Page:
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Background-: An emerging body of research suggests that depressive symptoms may confer an "accelerated risk" for cardiovascular disease (CVD) in blacks compared with whites. Research in this area has been limited to cardiovascular risk factors and early markers; less is known about black-white differences in associations with important clinical end points.

Methods and Results-: The authors examined the association between depressive symptoms and overall CVD mortality, ischemic heart disease (IHD) mortality, and stroke mortality in a sample of 6158 (62% black; 61% female) community-dwelling older adults. Cox proportional hazards models were used to model time-to-CVD, IHD, and stroke death over a 9- to 12-year follow-up. In race-stratified models adjusted for age and sex, elevated depressive symptoms were associated with CVD mortality in blacks (hazard ratio [HR], 1.95; 95% confidence interval [CI], 1.61 to 2.36; P<0.001) but were not significantly associated with CVD mortality in whites (HR, 1.26; 95% CI, 0.95 to 1.68; P=0.11; race by depressive symptoms interaction, P=0.03). Similar findings were observed for IHD mortality (black: HR, 1.99; 95% CI, 1.49 to 2.64; P<0.001; white: HR, 1.28; 95% CI, 0.86 to 1.89; P=0.23) and stroke mortality (black: HR, 2.08; 95% CI, 1.32 to 3.27; P=0.002; white: HR, 1.32; 95% CI, 0.69 to 2.52; P=0.40). Findings for total CVD mortality and IHD mortality were attenuated but remained significant after adjusting for standard risk factors. Findings for stroke were reduced to marginal significance.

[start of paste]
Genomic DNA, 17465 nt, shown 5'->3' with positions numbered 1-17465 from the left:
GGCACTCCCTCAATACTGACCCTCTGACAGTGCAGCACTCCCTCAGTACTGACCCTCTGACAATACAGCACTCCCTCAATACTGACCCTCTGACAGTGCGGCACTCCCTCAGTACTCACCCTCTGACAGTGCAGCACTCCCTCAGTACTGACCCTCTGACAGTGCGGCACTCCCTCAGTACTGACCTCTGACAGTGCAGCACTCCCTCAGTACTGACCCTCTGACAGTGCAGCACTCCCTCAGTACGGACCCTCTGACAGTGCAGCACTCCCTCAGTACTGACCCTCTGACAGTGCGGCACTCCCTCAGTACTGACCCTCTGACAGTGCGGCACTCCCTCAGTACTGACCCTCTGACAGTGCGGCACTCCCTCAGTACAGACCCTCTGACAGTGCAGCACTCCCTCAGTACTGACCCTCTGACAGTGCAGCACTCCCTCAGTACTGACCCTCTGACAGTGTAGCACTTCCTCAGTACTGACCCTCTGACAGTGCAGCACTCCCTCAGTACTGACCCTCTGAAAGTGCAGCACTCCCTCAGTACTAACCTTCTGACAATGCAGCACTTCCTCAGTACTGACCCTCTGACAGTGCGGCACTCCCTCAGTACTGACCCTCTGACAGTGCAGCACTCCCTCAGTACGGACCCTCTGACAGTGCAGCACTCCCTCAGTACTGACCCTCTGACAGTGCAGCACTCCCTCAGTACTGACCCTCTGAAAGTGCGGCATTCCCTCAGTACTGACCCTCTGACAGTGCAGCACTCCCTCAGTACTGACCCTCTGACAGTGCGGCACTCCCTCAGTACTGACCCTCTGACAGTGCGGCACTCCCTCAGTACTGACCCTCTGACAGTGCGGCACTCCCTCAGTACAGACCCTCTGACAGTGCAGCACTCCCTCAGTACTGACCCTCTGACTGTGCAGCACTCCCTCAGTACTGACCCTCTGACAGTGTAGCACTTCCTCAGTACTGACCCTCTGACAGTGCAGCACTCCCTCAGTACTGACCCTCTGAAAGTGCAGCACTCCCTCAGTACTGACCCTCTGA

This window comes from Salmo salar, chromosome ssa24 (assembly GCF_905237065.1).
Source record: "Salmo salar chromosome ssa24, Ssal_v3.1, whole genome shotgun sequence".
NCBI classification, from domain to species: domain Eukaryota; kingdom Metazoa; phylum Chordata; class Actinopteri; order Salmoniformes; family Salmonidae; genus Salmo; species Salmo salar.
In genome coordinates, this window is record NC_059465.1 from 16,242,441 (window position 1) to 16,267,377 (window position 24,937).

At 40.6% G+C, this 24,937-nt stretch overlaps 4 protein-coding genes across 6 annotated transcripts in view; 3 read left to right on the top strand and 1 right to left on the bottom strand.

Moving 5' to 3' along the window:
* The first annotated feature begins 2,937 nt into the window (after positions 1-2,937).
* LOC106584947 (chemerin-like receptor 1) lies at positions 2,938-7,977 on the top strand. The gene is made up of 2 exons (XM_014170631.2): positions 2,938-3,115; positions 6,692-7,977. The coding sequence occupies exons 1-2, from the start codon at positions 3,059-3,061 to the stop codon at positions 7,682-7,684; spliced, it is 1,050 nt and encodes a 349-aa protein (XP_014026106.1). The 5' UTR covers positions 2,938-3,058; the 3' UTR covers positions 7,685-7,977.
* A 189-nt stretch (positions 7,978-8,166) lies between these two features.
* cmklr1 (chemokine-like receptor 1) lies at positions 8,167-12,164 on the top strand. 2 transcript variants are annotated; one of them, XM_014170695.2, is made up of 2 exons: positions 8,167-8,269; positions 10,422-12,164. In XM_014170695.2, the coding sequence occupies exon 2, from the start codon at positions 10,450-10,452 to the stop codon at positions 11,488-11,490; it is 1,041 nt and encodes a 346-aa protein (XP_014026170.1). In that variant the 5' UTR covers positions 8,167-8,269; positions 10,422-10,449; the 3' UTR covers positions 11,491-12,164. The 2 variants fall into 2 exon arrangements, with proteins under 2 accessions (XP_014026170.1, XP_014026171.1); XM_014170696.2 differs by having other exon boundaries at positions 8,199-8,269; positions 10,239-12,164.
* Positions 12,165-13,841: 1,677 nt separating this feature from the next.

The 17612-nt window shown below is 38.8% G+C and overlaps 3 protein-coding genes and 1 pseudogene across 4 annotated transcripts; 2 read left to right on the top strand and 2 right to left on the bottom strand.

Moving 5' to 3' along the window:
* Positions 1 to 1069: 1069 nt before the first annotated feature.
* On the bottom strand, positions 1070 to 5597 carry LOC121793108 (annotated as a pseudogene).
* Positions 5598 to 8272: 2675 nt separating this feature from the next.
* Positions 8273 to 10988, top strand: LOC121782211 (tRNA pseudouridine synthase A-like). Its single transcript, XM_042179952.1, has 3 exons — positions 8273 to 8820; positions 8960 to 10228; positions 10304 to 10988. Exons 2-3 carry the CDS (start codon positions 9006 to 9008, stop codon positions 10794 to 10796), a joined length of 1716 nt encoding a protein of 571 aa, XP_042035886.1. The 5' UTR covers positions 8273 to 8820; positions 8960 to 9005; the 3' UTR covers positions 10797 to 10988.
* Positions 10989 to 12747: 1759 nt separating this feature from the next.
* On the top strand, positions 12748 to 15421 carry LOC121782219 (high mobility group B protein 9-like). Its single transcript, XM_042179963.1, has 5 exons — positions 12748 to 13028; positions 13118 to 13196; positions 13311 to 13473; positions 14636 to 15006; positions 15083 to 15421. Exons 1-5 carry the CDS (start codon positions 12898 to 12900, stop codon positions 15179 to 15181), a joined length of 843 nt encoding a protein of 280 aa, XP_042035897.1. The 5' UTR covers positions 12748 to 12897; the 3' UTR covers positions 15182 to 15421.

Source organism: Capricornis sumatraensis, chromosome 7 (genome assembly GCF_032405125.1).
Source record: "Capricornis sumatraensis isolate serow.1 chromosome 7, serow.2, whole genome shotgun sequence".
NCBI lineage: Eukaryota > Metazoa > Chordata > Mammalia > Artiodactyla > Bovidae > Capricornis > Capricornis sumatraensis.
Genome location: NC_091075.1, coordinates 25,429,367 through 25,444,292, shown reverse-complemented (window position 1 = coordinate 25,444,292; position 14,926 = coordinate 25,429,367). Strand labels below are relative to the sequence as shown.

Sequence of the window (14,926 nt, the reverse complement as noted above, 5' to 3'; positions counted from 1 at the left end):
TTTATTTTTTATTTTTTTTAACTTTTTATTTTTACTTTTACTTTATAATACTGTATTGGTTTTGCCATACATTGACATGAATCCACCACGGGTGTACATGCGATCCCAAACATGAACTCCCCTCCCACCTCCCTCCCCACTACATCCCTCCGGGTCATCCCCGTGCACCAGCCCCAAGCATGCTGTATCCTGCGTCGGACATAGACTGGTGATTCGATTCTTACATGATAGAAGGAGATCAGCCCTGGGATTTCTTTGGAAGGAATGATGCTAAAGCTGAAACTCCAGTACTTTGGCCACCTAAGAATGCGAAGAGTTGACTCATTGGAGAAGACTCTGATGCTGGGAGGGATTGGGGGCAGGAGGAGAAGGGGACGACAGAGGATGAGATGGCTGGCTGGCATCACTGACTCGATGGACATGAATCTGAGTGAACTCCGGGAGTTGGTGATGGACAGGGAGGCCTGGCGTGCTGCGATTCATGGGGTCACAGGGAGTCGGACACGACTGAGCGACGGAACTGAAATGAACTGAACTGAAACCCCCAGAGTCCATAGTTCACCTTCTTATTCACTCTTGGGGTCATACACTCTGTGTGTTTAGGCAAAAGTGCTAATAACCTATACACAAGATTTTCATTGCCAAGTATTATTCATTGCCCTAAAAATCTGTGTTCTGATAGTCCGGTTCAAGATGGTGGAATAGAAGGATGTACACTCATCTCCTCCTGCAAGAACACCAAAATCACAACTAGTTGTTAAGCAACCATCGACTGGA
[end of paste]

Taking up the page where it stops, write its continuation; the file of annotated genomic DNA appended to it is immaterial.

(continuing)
Conclusions-: Elevated depressive symptoms were associated with multiple indicators of CVD mortality in older blacks but not in whites. Findings were not completely explained by standard risk factors. Efforts aimed at reducing depressive symptoms in blacks may ultimately prove beneficial for their cardiovascular health.

(C) 2011 American Heart Association, Inc.